It Started With a Wedding is Kirsty Ferry’s latest book in her series featuring Schubert the black cat – and the various members of the McCreadie family of course. It’s out from ChocLit next Tuesday and I’ll be reviewing it then. I’m reading it just now and it’s great fun! In the meantime, I asked her why she writes romantic fiction, something she does so well in my opinion. You’ll find details about the book and some pre-order links later in the post. First though, let’s hear what novels influenced Kirsty and why she writes in this genre.
Guest Post: Kirsty Ferry on writing romance…
I never intended to write romance. To me, romance was all Mills and Boon. As a teenager, I used to buy my gran a doctors-and-nurses based Mills and Boon pocket novel every couple of weeks and knew there was no way I could write one of those, even though my A-level English teacher told us there was simply a formula and you just had to follow it. I was more into Victoria Holt, Mary Stewart and Wuthering Heights. Now, with the wisdom of being (quite a few years) older, I can see they were romances as well – only they were Gothic Romances. Who’d have thunk it? Later, during my Literature degree, I learned that there was so much more to Wuthering Heights than just Cathy and Heathcliff’s passionate relationship, but that’s another story!
I tried to write the next Wuthering Heights several times when I was younger, and failed miserably. Then I tried to write Victoria Holt and Mary Stewart based books. And failed miserably. One of these efforts did indeed eventually get published by Choc Lit, though, as A Secret Rose, with a lot of reworking! I joke that it took me twenty years to write that book …
The bits of Wuthering Heights that stay with me are the speeches between Cathy and Heathcliff, and especially the last few words: “I lingered round them, under that benign sky; watched the moths fluttering among the heath and hare-bells; listened to the soft wind breathing through the grass; and wondered how anyone could ever imagine unquiet slumbers for the sleepers in that quiet earth.” The speech is musical – I love it – and so far from the voice of the narrator that it kind of throws you out of the book a bit. With Touch Not the Cat by Mary Stewart, I love the way Bryony and her mystery lover communicate telepathically as she has inherited the Ashley ‘sight’, and at one point she is just drawn inexplicably to where he is … I love all these elements, and the paranormal with a bit of romance in it is just wonderful to write.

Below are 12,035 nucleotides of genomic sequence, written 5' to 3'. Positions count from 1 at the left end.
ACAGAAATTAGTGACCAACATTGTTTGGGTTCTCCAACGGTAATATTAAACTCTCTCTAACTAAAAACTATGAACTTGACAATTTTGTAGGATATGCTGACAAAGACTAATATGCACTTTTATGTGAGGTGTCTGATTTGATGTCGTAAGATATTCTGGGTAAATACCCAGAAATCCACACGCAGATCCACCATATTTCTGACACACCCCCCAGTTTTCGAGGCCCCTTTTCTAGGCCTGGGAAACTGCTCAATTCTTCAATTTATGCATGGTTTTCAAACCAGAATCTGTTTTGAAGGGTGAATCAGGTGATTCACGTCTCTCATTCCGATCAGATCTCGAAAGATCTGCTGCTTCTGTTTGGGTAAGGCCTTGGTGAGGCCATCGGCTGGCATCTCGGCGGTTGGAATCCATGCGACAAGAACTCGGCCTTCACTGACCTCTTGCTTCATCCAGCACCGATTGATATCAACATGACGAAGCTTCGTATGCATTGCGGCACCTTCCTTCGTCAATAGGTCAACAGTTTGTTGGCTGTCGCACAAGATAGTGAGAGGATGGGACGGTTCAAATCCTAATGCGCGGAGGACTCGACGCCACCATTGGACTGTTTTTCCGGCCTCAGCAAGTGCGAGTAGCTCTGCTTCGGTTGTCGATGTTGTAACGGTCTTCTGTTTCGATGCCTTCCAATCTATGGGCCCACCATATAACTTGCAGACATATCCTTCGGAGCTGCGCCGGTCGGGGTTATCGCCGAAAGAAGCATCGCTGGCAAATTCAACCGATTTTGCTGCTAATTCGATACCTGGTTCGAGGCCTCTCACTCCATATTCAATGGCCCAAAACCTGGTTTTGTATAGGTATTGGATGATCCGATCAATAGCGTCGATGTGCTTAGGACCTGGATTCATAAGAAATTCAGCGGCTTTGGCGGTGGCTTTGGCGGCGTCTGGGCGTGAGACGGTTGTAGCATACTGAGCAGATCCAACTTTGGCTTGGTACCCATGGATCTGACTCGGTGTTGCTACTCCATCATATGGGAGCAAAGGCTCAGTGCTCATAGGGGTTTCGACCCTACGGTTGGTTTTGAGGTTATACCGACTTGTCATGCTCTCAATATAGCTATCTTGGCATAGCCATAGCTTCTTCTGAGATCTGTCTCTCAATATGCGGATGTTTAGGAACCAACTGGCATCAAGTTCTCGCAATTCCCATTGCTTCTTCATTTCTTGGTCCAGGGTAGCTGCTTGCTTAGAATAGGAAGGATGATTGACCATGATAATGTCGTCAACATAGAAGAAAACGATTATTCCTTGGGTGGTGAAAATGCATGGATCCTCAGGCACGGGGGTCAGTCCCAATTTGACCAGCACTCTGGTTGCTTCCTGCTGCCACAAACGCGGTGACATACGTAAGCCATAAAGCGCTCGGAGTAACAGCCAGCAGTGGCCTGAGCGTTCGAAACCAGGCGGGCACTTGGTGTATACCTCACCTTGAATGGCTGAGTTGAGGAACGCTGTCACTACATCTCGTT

I have recently read a lot of ‘chick lit’ books and women’s fiction – I needed to be uplifted in lockdown and wanted something appealing. One of my favourites was Every Woman for Herself by Trisha Ashley. There was a wry humour to the book, and everyone was crazy, plus there was a healthy dose of Brontë-ness, so I adored it. Another favourite is Harriet Evans Going Home which had me laughing out loud. Stargazy Pie by Laura Lockington was also brilliant, along with the Little Bookshop series by Annie Darling.
I think what I’ve learned over the years is that romance isn’t just Mills and Boon, and I fear the poor genre is maligned a lot. All my books for Choc Lit and Ruby Fiction are romances, but they are all different styles. There are elements of Wuthering Heights and Mary Stewart and Victoria Holt in some of them – of course there is – but there are also contemporary, fun books like the Schubert series (the latest book in this series – It Started With a Wedding – is out in February 2022), the Tempest Sisters series and the new Padcock series. But … They. Are. All. Romance.
And we need to celebrate that romance is an overarching theme, and not just Mills and Boon (hats off to those who can write those books, though!); that ‘romance’ can have so much more within in. So yes – now I love writing romance, and will, I’m happy to say, continue to do so – so long as people are happy to read my books!
About the Book
It’s one thing to be asked to plan your sister’s wedding; it’s quite another when your sister is Nessa McCreadie …
Alfie McCreadie wants his twin sister Nessa to have the best wedding ever, but he’s not happy at being roped in as wedding planner – especially as, unbelievably, his main assistant seems to be Nessa’s cat, Schubert. Anyway, Alfie is a scientist. He might know his protons from his neutrons, but what does he know about weddings?
It’s Nessa who points him in the direction of Bea’s Garden, just outside Edinburgh, where he’s tasked with picking a “very-relevant-bouquet”. It’s there he meets Fae Brimham, who might be prettier than any bouquet bloom but doesn’t seem impressed by Alfie’s sensible, scientific side.
But when Nessa and Schubert are involved, surprises are bound to happen and, despite less-than-perfect first impressions, perhaps something new and beautiful can still blossom for Alfie and Fae …
About the Author
Kirsty Ferry is from the North East of England and lives there with her husband and son. She won the English Heritage/Belsay Hall National Creative Writing competition and has had articles and short stories published in various magazines. Her work also appears in several anthologies, incorporating such diverse themes as vampires, crime, angels and more.
Kirsty loves writing ghostly mysteries and interweaving fact and fiction. The research is almost as much fun as writing the book itself, and if she can add a wonderful setting and a dollop of history, that’s even better.
Her day job involves sharing a building with an eclectic collection of ghosts, which can often prove rather interesting.